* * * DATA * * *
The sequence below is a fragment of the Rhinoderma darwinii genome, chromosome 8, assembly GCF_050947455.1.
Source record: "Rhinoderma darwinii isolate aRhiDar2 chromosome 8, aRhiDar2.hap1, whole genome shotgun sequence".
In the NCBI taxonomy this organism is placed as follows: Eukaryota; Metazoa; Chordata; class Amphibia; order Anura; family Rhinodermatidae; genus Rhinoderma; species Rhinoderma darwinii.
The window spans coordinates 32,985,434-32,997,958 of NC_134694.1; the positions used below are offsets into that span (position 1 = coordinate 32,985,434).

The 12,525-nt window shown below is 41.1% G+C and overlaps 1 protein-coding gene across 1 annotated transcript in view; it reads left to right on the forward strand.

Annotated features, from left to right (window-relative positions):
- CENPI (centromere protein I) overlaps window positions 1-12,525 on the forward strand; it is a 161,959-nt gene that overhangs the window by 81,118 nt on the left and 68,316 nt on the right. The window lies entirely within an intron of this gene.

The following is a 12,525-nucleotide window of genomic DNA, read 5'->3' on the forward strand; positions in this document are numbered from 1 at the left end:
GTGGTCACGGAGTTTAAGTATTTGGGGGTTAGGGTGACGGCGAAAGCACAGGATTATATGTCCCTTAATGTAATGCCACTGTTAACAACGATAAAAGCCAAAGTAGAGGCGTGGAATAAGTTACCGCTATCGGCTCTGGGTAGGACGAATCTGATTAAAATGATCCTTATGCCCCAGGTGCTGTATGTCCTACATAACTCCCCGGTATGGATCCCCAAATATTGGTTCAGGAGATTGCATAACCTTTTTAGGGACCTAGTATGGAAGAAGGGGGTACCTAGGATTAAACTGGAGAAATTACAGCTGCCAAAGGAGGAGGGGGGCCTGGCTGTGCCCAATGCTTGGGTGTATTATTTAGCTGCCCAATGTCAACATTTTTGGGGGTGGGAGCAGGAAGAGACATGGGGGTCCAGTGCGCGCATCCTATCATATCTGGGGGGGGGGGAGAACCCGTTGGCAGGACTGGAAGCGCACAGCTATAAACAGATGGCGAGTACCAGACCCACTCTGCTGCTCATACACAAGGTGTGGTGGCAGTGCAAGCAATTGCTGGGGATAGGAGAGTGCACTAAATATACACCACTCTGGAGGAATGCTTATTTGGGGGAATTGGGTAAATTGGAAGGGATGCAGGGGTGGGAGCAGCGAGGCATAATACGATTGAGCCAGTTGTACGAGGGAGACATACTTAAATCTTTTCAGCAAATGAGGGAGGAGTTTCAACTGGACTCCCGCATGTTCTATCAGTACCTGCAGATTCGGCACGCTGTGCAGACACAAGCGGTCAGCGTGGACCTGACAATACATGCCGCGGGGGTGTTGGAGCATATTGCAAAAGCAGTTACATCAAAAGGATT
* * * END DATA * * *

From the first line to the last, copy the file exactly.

The sequence below is a fragment of the Rhinoderma darwinii genome, chromosome 8, assembly GCF_050947455.1.
Source record: "Rhinoderma darwinii isolate aRhiDar2 chromosome 8, aRhiDar2.hap1, whole genome shotgun sequence".
In the NCBI taxonomy this organism is placed as follows: Eukaryota; Metazoa; Chordata; class Amphibia; order Anura; family Rhinodermatidae; genus Rhinoderma; species Rhinoderma darwinii.
The window spans coordinates 32,985,434-32,997,958 of NC_134694.1; the positions used below are offsets into that span (position 1 = coordinate 32,985,434).

The 12,525-nt window shown below is 41.1% G+C and overlaps 1 protein-coding gene across 1 annotated transcript in view; it reads left to right on the forward strand.

Annotated features, from left to right (window-relative positions):
- CENPI (centromere protein I) overlaps window positions 1-12,525 on the forward strand; it is a 161,959-nt gene that overhangs the window by 81,118 nt on the left and 68,316 nt on the right. The window lies entirely within an intron of this gene.

The following is a 12,525-nucleotide window of genomic DNA, read 5'->3' on the forward strand; positions in this document are numbered from 1 at the left end:
GTGGTCACGGAGTTTAAGTATTTGGGGGTTAGGGTGACGGCGAAAGCACAGGATTATATGTCCCTTAATGTAATGCCACTGTTAACAACGATAAAAGCCAAAGTAGAGGCGTGGAATAAGTTACCGCTATCGGCTCTGGGTAGGACGAATCTGATTAAAATGATCCTTATGCCCCAGGTGCTGTATGTCCTACATAACTCCCCGGTATGGATCCCCAAATATTGGTTCAGGAGATTGCATAACCTTTTTAGGGACCTAGTATGGAAGAAGGGGGTACCTAGGATTAAACTGGAGAAATTACAGCTGCCAAAGGAGGAGGGGGGCCTGGCTGTGCCCAATGCTTGGGTGTATTATTTAGCTGCCCAATGTCAACATTTTTGGGGGTGGGAGCAGGAAGAGACATGGGGGTCCAGTGCGCGCATCCTATCATATCTGGGGGGGGGGGAGAACCCGTTGGCAGGACTGGAAGCGCACAGCTATAAACAGATGGCGAGTACCAGACCCACTCTGCTGCTCATACACAAGGTGTGGTGGCAGTGCAAGCAATTGCTGGGGATAGGAGAGTGCACTAAATATACACCACTCTGGAGGAATGCTTATTTGGGGGAATTGGGTAAATTGGAAGGGATGCAGGGGTGGGAGCAGCGAGGCATAATACGATTGAGCCAGTTGTACGAGGGAGACATACTTAAATCTTTTCAGCAAATGAGGGAGGAGTTTCAACTGGACTCCCGCATGTTCTATCAGTACCTGCAGATTCGGCACGCTGTGCAGACACAAGCGGTCAGCGTGGACCTGACAATACATGCCGCGGGGGTGTTGGAGCATATTGCAAAAGCAGTTACATCAAAAGGATT